News Briefs: Ancient Water Treatment System Uncovered in Guatamalan Forests

Also in this week's water and wastewater news, utility crews in Nashville are examining underground infrastructure in the aftermath of the Christmas Day bombing on Second Avenue

The oldest known example of a water treatment system was recently uncovered in the tropical forests of Guatemala.

The ancient Mayan city of Tikal was built more than 2,000 years ago and was using zeolite to filter out harmful microorganisms and toxins, according to recent research published in Scientific Reports.

Researchers collected sediment core samples from drinking water reservoirs used by the ancient city, and mineral analysis revealed the presence of zeolite, which is used in purification processes for its unique porous properties.

Major Sewer Line Failure Stops Shellfish Harvest in a Virginia City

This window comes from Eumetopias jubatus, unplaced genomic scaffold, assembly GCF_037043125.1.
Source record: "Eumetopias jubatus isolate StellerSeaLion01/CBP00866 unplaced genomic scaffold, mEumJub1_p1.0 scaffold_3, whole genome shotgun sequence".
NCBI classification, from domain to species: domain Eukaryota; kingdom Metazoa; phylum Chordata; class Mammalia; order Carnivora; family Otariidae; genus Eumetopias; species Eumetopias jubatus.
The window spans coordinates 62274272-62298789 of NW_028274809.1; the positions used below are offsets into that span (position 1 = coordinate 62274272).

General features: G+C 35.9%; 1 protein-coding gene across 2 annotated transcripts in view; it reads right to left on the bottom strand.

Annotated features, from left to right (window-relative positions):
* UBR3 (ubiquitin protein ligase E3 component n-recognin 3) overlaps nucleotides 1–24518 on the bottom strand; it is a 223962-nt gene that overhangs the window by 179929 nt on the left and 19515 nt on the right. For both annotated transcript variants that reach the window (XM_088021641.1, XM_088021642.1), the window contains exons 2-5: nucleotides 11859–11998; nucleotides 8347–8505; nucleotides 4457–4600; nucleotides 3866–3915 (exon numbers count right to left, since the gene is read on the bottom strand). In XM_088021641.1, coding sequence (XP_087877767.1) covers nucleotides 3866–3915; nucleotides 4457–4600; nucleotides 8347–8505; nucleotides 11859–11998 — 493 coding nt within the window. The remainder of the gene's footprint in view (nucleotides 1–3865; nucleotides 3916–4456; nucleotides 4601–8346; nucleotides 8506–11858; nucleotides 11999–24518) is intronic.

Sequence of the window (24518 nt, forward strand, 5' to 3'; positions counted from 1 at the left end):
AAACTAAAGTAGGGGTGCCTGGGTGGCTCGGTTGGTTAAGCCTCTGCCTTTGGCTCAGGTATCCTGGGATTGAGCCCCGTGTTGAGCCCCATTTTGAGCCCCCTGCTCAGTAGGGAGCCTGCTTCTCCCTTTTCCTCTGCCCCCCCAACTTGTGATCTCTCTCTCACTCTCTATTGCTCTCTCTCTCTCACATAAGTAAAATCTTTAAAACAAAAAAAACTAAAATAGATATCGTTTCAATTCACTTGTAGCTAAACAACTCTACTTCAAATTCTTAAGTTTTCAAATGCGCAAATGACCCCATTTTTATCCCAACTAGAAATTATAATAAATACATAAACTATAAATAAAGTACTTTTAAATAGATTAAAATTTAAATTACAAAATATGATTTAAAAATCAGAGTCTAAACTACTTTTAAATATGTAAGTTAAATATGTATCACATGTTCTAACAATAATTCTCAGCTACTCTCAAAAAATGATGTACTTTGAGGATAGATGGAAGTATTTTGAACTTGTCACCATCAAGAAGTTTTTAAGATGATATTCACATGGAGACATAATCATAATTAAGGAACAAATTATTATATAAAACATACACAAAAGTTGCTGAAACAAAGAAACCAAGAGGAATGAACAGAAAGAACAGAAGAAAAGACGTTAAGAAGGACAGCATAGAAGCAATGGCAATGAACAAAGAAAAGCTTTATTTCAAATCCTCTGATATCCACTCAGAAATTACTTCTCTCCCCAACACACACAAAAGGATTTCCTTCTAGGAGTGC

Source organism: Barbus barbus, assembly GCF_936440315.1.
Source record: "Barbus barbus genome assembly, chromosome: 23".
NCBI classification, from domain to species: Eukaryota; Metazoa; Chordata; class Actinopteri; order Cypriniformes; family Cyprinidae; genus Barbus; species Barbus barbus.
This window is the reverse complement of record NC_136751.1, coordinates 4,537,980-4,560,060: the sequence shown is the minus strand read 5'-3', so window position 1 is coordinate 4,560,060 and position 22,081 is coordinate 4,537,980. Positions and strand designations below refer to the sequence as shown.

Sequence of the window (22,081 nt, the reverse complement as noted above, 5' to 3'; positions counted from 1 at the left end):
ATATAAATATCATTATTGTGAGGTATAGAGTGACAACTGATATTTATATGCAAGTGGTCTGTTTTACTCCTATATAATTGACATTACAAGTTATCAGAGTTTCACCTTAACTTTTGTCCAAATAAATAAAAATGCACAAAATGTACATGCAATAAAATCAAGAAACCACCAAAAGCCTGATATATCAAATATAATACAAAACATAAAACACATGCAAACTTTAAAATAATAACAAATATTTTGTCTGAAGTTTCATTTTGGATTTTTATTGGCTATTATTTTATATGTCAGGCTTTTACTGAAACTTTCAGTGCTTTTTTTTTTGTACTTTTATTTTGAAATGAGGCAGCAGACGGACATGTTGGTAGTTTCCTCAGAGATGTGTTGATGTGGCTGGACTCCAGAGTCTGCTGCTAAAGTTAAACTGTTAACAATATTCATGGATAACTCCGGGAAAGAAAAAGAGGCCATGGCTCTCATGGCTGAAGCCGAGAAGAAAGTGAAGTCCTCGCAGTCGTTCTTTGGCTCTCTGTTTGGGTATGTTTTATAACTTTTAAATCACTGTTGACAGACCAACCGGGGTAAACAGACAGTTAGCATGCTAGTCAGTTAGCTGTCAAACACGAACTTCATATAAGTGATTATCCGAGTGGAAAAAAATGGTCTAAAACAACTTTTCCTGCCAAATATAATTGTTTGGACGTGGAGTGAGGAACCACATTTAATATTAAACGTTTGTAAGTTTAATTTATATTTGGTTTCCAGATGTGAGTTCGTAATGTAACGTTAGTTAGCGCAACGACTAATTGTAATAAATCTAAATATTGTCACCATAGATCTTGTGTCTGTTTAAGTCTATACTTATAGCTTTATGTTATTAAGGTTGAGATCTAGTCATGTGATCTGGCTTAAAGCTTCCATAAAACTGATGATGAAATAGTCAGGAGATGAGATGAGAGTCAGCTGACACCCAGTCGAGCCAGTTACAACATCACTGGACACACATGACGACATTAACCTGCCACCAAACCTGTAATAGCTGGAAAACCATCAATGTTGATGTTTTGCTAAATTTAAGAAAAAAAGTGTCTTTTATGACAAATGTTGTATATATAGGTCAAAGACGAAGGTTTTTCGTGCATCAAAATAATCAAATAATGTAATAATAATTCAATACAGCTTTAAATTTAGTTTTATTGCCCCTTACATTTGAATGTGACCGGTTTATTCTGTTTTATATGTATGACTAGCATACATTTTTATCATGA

Officials have placed a ban on shellfish harvesting after a major wastewater line broke in Newport News, Virginia.

The 36-inch line break caused wastewater to pour into the streets, making travel difficult in the area.

Hampton Roads Sanitation District General Manager Ted Henefin tells WAVY News it’s a significant issue. “Pretty confident it’s a major failure. It’s coming out of the ground at that point and basically running through the storm drain and into the local bodies of water.”

He says crews will have to perform controlled releases upstream in order to repair the broken pipe.

Nashville Utility Workers Examine Underground Infrastructure After Bombing

As a result of the recent Christmas Day bombing incident in Nashville, Tennessee, utility crews are inspecting and cleaning sewer lines to determine the extent of the damage in the Second Avenue area. The cost of the endeavor is about $75,000.

Some of the area’s clay pipes date back to 1903, according to officials, and there’s concern the blast could have damaged that underground infrastructure.

“When you have an older clay pipe especially, that type of vibration could have caused it to fail,” Sonia Allman, Metro Water Services’ Public Information Officer, tells WTVF News.



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